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Words that you know that make you feel all clever

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  • Nefertiti2
    replied
    And Jeremy Hunt

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  • 3 Colours Red
    replied
    And rhotacism beginning with an 'R'.

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  • WOM
    replied
    And lisp having an 's'.

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  • Bordeaux Education
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    Originally posted by Balderdasha View Post
    Also, hippopotomonstrosesquippedaliophobia, which is the fear of long words. Whoever named that disorder must have been a real arse mustn't he?
    Akin to dyslexia being hard to speak.

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  • Ginger Yellow
    replied
    Originally posted by Diable Rouge View Post
    Sesquipedalian - because brevity is preferable as a rule, as such NS can figure out the definition through opposites.
    This one is my favourite word. Partly because it is so mellifluous, and partly because it is autological - it describes itself.

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  • Jah Womble
    replied
    In that instance, you're not so much 'misled' as completely in the dark.

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  • Paul S
    replied
    Obfuscation

    If you don't know what the above word means, then that is a very good definition of it, because it means to deliberately mislead.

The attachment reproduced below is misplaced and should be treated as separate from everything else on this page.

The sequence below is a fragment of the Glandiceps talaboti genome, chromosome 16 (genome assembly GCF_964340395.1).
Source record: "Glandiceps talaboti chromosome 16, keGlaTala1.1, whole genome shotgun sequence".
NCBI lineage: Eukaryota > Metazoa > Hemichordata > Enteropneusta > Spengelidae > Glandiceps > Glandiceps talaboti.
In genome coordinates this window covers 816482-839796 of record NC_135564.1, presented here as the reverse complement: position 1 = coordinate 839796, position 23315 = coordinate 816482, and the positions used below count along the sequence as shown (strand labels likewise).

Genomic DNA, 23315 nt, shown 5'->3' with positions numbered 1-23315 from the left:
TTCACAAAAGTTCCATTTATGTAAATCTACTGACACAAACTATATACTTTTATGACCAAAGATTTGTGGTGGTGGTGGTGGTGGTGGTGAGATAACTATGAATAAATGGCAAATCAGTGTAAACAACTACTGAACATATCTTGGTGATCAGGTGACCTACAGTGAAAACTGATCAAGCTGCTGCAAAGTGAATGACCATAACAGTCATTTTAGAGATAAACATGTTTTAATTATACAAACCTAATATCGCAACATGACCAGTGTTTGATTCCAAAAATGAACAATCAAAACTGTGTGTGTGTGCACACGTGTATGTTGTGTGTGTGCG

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  • Balderdasha
    replied
    Another Baader-Meinhof moment for me. I had to look up comorbidity the other day. I thought it meant something like 'increasingly likely to lead to death', but the actual meaning 'presence of one or more conditions in addition to your primary condition' is less scary.

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  • Hot Pepsi
    replied
    Comorbidity

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  • Mr Cogito
    replied
    Originally posted by Snake Plissken View Post
    Bailiwick. I use it all the time. And some say that Tom Clancy couldn't write literature.
    Bailiwick - as uttered in Deadwood the movie, in a pleasingly serendipitous and timely way.

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  • 3 Colours Red
    replied
    Originally posted by Furtho View Post
    There's also a noun, rhoticity.
    Not to be confused with rhotacism, which is pretty much the opposite.

    Abugida is another one from the field of linguistics I like to throw in occasionally - "a writing system which is between syllabic and alphabetic scripts" i.e. each glyph represents a consonant and a vowel paired.

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  • Sporting
    replied
    Schwa is always a good one to throw in.

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  • Furtho
    replied
    Another word I learned via OTF is rhotic: "Relating to or denoting a dialect or variety of English (e.g. in most of the US and south-western England) in which r is pronounced before a consonant (as in "hard") and at the ends of words (as in "far")". There's also a noun, rhoticity.

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  • Guy Profumo
    replied
    Speaking of petrichor, is there an equivalent word for how vibrant colours look when the Sun comes out after the rain?